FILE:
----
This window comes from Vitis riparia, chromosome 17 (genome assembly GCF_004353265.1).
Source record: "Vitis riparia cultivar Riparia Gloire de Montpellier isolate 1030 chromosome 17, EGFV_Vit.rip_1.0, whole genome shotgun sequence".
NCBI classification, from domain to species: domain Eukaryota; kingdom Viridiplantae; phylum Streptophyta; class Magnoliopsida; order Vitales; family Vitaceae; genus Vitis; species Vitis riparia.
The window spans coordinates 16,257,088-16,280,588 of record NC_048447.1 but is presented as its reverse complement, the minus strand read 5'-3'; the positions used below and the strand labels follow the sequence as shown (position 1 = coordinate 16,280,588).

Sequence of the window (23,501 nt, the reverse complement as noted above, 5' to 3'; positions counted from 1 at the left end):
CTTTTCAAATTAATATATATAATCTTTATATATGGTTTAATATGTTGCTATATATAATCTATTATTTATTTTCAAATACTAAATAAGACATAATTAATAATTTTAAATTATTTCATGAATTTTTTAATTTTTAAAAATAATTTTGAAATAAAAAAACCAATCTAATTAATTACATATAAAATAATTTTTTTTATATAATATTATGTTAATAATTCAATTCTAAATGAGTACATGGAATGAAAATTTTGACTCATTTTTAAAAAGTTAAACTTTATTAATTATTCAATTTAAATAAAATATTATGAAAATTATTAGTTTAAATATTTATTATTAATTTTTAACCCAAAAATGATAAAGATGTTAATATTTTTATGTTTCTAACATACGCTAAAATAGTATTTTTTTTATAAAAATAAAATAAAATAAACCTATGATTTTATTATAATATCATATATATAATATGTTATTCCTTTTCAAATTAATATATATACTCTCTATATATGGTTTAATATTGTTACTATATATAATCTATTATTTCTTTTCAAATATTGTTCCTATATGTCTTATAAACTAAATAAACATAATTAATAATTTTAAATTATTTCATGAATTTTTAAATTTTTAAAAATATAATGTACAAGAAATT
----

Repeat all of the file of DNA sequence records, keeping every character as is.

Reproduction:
This window comes from Vitis riparia, chromosome 17 (genome assembly GCF_004353265.1).
Source record: "Vitis riparia cultivar Riparia Gloire de Montpellier isolate 1030 chromosome 17, EGFV_Vit.rip_1.0, whole genome shotgun sequence".
NCBI classification, from domain to species: domain Eukaryota; kingdom Viridiplantae; phylum Streptophyta; class Magnoliopsida; order Vitales; family Vitaceae; genus Vitis; species Vitis riparia.
The window spans coordinates 16,257,088-16,280,588 of record NC_048447.1 but is presented as its reverse complement, the minus strand read 5'-3'; the positions used below and the strand labels follow the sequence as shown (position 1 = coordinate 16,280,588).

Sequence of the window (23,501 nt, the reverse complement as noted above, 5' to 3'; positions counted from 1 at the left end):
CTTTTCAAATTAATATATATAATCTTTATATATGGTTTAATATGTTGCTATATATAATCTATTATTTATTTTCAAATACTAAATAAGACATAATTAATAATTTTAAATTATTTCATGAATTTTTTAATTTTTAAAAATAATTTTGAAATAAAAAAACCAATCTAATTAATTACATATAAAATAATTTTTTTTATATAATATTATGTTAATAATTCAATTCTAAATGAGTACATGGAATGAAAATTTTGACTCATTTTTAAAAAGTTAAACTTTATTAATTATTCAATTTAAATAAAATATTATGAAAATTATTAGTTTAAATATTTATTATTAATTTTTAACCCAAAAATGATAAAGATGTTAATATTTTTATGTTTCTAACATACGCTAAAATAGTATTTTTTTTATAAAAATAAAATAAAATAAACCTATGATTTTATTATAATATCATATATATAATATGTTATTCCTTTTCAAATTAATATATATACTCTCTATATATGGTTTAATATTGTTACTATATATAATCTATTATTTCTTTTCAAATATTGTTCCTATATGTCTTATAAACTAAATAAACATAATTAATAATTTTAAATTATTTCATGAATTTTTAAATTTTTAAAAATATAATGTACAAGAAATT